(Adds byline, Nielson details, impact on companies)
By Kim Dixon
WASHINGTON Jan 8 President-elect Barack Obama
backs a move to delay a mandatory switch to digital television
signals on fears viewers are unprepared and as the government
has run out of coupons to help pay for converter boxes.
"The Feb. 17 cutoff date for analog signals should be
reconsidered and extended," John Podesta, co-chairman of the
Obama-Biden transition team said in a letter to key lawmakers
Congress mandated the Feb. 17 switch to digital television,
which will affect some 20 million consumers who do not already
use the technology. Owners of older television sets receiving
over-the-air signals must buy converter boxes, replace their
TVs with digital models, or subscribe to satellite or digital
But the government said earlier this week it had run out of
$40 discount coupons for consumers to help pay for converter
boxes needed to keep their sets from going black, leading a
major consumer group to call for a delay of the analog switch-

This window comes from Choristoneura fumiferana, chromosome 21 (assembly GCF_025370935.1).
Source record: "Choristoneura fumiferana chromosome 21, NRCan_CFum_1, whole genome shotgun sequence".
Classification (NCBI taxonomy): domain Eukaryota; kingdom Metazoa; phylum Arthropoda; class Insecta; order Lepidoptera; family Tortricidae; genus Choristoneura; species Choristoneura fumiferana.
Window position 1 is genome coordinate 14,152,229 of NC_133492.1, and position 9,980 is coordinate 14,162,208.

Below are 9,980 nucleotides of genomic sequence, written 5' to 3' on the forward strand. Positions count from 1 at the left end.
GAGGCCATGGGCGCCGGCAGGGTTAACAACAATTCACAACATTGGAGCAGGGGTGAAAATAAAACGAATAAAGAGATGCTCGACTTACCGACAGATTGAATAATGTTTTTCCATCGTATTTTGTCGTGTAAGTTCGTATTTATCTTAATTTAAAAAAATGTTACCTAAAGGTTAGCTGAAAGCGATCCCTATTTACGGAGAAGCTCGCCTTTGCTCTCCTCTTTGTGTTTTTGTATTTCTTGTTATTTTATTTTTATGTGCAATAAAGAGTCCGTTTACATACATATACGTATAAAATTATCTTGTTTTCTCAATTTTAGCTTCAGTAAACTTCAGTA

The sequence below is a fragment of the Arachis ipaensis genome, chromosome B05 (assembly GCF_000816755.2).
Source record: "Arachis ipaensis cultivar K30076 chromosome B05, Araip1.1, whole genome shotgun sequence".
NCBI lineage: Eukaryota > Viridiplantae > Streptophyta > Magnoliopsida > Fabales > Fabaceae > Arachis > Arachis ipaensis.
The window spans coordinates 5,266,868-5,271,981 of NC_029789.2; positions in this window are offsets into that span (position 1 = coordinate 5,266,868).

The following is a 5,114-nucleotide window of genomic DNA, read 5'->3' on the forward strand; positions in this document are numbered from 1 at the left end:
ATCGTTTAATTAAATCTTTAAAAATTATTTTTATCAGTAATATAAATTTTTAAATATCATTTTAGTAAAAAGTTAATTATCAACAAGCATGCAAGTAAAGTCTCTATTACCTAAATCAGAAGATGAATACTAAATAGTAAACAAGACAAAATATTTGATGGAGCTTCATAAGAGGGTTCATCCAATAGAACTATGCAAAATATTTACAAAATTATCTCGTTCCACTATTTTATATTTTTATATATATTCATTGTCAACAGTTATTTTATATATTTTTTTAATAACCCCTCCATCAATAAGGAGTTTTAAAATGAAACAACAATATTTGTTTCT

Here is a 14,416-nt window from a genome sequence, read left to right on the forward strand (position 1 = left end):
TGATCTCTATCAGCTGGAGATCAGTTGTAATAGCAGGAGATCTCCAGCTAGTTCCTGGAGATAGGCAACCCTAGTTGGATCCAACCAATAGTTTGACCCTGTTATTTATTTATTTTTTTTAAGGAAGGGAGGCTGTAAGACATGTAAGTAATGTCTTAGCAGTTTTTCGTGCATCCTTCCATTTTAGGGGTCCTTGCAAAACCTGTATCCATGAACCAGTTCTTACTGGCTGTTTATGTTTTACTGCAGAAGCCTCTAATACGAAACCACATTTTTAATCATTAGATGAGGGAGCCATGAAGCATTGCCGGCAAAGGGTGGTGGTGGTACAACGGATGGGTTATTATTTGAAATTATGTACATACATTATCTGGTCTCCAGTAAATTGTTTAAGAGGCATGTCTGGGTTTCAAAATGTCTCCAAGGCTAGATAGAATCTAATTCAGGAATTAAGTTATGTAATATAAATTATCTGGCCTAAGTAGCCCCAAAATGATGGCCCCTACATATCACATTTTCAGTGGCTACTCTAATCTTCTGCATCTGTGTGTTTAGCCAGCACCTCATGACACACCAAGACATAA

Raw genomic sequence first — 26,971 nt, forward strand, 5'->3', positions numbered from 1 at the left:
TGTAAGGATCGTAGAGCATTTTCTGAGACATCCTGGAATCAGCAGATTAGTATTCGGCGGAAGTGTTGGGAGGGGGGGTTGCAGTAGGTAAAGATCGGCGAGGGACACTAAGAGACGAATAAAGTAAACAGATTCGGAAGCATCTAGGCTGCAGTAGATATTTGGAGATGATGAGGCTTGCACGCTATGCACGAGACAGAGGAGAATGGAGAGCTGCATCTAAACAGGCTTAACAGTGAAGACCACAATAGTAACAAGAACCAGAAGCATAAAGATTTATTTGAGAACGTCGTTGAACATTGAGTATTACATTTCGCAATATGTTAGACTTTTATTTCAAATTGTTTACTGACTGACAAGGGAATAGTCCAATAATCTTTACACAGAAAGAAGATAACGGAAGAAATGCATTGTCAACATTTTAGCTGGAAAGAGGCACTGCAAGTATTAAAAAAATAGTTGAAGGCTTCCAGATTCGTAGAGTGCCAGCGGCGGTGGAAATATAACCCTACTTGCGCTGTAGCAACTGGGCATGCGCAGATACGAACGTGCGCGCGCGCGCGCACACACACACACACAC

"With coupons unavailable, support and education
insufficient and the most vulnerable Americans exposed, I urge
you to consider a change to the legislatively mandated cut-off
date," Podesta wrote.
The wading by Obama into the issue is likely to
significantly boost the case for delay, according to one
About 7.8 million homes, or 6.8 percent of total U.S.
television homes, are "completely unprepared," according to a
survey by Nielson Ratings of December data.
Cable and satellite TV companies that already deliver
digital broadcast signals were hoping to grow their subscriber
base after the switch-over on Feb. 17. Even with a converter
box, some subscribers will not be able to receive digital
signals over-the-air, forcing them to consider pay-TV options.
The two largest cable companies, Comcast Corp (CMCSA.O) and
Time Warner Cable Inc TWC.N have both said they see an
opportunity to add new subscribers who in the past might not
have taken pay-TV services.
The switch is intended to free up more airwaves for public
safety uses and also to provide better television reception.
The Government Accountability Office, Congress' watchdog,
warned in September the government was not prepared for a last-
minute surge in coupon demand.
That prophecy came to pass earlier this week, when the
National Telecommunications and Information Administration, a
unit of the Commerce Department, said it exhausted its $1.3
billion budget for the program and nearly 1 million people are
on a waiting list for the coupons.
Lawmakers are so worried that it asked the Federal
Communications Commission to delay all complex matters before
the agency until the switch has occurred.
(Additional reporting by Yinka Adegoke in New York; Editing by
Gerald E. McCormick and Andre Grenon)